• Research information on your local employer-sponsored benefit plan.
  • Contact your existing retirement plan providers to ensure you’re able to maintain your accounts while living abroad. Consult with an advisor that can help maintain your accounts.
  • Establish an employer-sponsored retirement plan with your new employer, if necessary.
  • If you’re retiring abroad, determine whether you want Social Security benefits paid into a U.S. or local account.
    • Create a profile at gov to make sure you can keep track of your Social Security benefits and apply when necessary.
  • Confirm what local insurance may be available to you. Does your new country of residence offer national healthcare coverage?
    • If so, confirm your eligibility and enroll in the program.
    • If not, research and inquire about private healthcare coverage.
    • Make sure you refill any needed medications prior to moving.
  • Research how your new country of residence will tax U.S. retirement distributions. For example, some countries tax Roth IRA distributions, which is an important consideration if you’re drawing on your retirement assets (watch our explainer video on considerations for U.S. expats when investing in IRAs and Roth IRAs).

Estate Planning

  • Work with local estate planning lawyers to create an estate plan that will cover worldwide assets, which may include ancillary wills.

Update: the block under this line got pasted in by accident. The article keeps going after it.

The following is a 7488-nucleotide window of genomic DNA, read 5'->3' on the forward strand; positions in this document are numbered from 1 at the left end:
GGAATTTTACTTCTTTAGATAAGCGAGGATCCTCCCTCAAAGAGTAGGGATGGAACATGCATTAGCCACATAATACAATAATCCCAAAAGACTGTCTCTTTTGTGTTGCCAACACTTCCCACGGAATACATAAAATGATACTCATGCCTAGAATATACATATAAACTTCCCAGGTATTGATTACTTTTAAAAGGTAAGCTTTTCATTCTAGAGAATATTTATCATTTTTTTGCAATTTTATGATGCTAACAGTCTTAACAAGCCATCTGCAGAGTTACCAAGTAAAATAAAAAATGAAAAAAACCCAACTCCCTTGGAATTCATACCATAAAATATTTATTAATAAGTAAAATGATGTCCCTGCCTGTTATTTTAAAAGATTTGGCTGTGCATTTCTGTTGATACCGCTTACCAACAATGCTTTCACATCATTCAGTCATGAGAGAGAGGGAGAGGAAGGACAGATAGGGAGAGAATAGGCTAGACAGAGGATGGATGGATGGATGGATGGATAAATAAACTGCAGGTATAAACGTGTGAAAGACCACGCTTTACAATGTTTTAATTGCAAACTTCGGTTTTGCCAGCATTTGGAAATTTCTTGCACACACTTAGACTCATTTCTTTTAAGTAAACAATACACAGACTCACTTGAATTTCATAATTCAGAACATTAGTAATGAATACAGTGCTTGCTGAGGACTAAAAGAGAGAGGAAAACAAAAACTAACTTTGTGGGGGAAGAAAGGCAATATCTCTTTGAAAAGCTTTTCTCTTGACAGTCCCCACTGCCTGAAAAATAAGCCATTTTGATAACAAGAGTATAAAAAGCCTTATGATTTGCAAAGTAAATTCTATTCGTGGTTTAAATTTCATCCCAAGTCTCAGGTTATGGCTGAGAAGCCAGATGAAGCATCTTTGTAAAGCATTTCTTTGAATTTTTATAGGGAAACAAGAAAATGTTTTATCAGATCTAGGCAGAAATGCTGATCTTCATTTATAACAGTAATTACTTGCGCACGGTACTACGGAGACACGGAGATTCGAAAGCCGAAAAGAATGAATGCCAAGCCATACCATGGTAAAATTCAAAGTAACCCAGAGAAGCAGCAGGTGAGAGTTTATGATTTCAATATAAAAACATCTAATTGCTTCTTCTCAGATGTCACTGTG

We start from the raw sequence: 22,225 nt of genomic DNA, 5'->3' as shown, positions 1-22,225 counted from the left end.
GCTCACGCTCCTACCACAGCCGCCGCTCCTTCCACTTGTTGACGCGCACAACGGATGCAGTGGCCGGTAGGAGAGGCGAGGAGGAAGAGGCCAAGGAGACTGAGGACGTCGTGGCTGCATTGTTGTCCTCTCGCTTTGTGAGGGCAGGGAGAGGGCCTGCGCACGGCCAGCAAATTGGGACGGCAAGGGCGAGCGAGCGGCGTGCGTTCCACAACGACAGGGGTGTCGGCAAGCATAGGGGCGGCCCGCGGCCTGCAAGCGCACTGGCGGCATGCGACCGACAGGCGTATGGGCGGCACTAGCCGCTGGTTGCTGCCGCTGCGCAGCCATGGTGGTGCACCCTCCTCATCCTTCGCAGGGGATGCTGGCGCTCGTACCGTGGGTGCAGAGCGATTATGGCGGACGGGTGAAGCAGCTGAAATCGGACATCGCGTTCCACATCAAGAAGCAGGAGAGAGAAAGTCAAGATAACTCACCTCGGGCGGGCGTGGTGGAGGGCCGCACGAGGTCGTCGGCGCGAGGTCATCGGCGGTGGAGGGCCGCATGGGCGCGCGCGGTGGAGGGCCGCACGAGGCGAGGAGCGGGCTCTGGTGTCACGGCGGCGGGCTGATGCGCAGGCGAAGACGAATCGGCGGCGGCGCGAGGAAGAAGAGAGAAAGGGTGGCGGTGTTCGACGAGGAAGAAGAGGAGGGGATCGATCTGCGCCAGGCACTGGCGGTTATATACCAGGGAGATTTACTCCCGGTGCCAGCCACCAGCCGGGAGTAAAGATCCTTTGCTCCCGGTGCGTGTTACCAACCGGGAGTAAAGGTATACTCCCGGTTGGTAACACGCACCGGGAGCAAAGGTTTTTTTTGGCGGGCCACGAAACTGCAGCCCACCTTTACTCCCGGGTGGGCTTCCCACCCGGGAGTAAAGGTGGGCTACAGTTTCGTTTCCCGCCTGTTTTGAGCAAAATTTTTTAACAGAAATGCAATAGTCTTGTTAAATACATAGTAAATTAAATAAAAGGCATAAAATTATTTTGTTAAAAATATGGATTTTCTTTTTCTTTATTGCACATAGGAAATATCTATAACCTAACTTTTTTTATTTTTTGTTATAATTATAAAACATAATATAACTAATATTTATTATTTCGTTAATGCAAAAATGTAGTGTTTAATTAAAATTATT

• More detailed planning may be appropriate depending on the size and complexity of your worldwide estate.

Physical Documents

  • Keep in your possession any original copies of important documents, including your:
    • Birth certificate
    • Social Security card
    • Passport
    • Estate planning documents

Professional Advice

  • Establish a team of qualified professionals who can navigate the intricacies of living abroad as a U.S. expat. These professionals should have experience navigating the specific complexities of your new country of residence. Your team should include:
    • A financial advisor
    • Tax advisors in both countries
    • An estate planning attorney

Other Considerations

  • Consult an immigration professional and gather any necessary documentation. This professional will help you understand timelines, deadlines and customs.

If you’re considering moving overseas, Creative Planning International is here to help you navigate every aspect of your financial life. We work with Americans abroad and cross-border families to help ensure their finances remain on track while they’re living in a foreign country. We can help you maximize your wealth and avoid costly mistakes. For more information about our services for U.S. expats, request a meeting with a member of our team.

This commentary is provided for general information purposes only, should not be construed as investment, tax or legal advice, and does not constitute an attorney/client relationship. Past performance of any market results is no assurance of future performance. The information contained herein has been obtained from sources deemed reliable but is not guaranteed.